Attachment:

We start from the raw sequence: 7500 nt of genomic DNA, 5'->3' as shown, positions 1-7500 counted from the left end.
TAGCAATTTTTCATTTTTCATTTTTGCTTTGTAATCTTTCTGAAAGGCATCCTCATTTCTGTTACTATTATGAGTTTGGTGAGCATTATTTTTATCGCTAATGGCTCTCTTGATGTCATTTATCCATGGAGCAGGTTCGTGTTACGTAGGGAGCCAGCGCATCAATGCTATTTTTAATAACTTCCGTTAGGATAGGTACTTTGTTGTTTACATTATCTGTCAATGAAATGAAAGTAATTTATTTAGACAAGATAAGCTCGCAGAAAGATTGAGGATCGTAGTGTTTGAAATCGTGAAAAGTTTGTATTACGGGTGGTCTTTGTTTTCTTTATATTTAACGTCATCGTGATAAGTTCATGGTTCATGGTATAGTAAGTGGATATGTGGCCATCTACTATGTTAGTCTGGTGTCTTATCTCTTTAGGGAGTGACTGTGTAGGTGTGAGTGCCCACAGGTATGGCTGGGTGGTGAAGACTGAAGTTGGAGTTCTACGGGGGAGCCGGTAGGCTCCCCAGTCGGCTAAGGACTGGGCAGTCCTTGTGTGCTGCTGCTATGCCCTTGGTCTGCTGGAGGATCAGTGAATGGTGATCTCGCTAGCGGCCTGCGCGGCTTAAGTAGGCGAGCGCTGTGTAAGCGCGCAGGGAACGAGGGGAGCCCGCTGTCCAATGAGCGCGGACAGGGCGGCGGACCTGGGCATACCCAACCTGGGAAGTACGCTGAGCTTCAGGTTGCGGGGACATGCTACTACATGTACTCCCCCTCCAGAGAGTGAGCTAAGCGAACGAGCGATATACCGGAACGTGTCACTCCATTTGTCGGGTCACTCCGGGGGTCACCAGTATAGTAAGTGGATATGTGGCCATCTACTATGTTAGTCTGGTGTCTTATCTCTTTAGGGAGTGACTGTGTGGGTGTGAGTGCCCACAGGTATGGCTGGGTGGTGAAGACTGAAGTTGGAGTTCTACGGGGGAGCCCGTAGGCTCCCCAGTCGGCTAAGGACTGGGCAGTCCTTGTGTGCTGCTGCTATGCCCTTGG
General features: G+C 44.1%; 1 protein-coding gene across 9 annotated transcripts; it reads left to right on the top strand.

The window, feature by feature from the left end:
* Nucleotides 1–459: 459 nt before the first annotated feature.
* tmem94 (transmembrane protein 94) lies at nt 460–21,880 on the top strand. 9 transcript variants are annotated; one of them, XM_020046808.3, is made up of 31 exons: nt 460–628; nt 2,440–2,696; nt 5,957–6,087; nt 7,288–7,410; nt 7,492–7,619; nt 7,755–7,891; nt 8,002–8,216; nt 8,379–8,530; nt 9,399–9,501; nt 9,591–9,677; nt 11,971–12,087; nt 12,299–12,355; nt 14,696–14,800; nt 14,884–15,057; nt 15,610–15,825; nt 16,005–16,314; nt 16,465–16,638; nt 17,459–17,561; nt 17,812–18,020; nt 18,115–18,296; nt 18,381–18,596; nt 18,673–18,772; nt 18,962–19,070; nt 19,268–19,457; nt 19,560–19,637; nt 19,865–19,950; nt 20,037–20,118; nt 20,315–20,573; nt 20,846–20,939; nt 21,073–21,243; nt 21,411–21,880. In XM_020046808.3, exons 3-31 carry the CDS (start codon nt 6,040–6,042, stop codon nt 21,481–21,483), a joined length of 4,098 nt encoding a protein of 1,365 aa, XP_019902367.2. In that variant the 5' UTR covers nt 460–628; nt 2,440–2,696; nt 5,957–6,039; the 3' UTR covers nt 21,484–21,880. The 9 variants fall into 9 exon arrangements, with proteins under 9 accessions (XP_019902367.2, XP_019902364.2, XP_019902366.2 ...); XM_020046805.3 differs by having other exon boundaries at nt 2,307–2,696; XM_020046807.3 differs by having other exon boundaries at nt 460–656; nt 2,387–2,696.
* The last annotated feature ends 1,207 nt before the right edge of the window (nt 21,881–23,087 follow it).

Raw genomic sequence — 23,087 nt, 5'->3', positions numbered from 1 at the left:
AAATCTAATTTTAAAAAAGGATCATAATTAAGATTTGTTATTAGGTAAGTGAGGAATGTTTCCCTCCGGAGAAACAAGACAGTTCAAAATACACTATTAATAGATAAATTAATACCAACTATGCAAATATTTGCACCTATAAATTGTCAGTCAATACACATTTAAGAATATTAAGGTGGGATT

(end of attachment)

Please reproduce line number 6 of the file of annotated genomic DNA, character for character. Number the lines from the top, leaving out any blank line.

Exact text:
* tmem94 (transmembrane protein 94) lies at nt 460–21,880 on the top strand. 9 transcript variants are annotated; one of them, XM_020046808.3, is made up of 31 exons: nt 460–628; nt 2,440–2,696; nt 5,957–6,087; nt 7,288–7,410; nt 7,492–7,619; nt 7,755–7,891; nt 8,002–8,216; nt 8,379–8,530; nt 9,399–9,501; nt 9,591–9,677; nt 11,971–12,087; nt 12,299–12,355; nt 14,696–14,800; nt 14,884–15,057; nt 15,610–15,825; nt 16,005–16,314; nt 16,465–16,638; nt 17,459–17,561; nt 17,812–18,020; nt 18,115–18,296; nt 18,381–18,596; nt 18,673–18,772; nt 18,962–19,070; nt 19,268–19,457; nt 19,560–19,637; nt 19,865–19,950; nt 20,037–20,118; nt 20,315–20,573; nt 20,846–20,939; nt 21,073–21,243; nt 21,411–21,880. In XM_020046808.3, exons 3-31 carry the CDS (start codon nt 6,040–6,042, stop codon nt 21,481–21,483), a joined length of 4,098 nt encoding a protein of 1,365 aa, XP_019902367.2. In that variant the 5' UTR covers nt 460–628; nt 2,440–2,696; nt 5,957–6,039; the 3' UTR covers nt 21,484–21,880. The 9 variants fall into 9 exon arrangements, with proteins under 9 accessions (XP_019902367.2, XP_019902364.2, XP_019902366.2 ...); XM_020046805.3 differs by having other exon boundaries at nt 2,307–2,696; XM_020046807.3 differs by having other exon boundaries at nt 460–656; nt 2,387–2,696.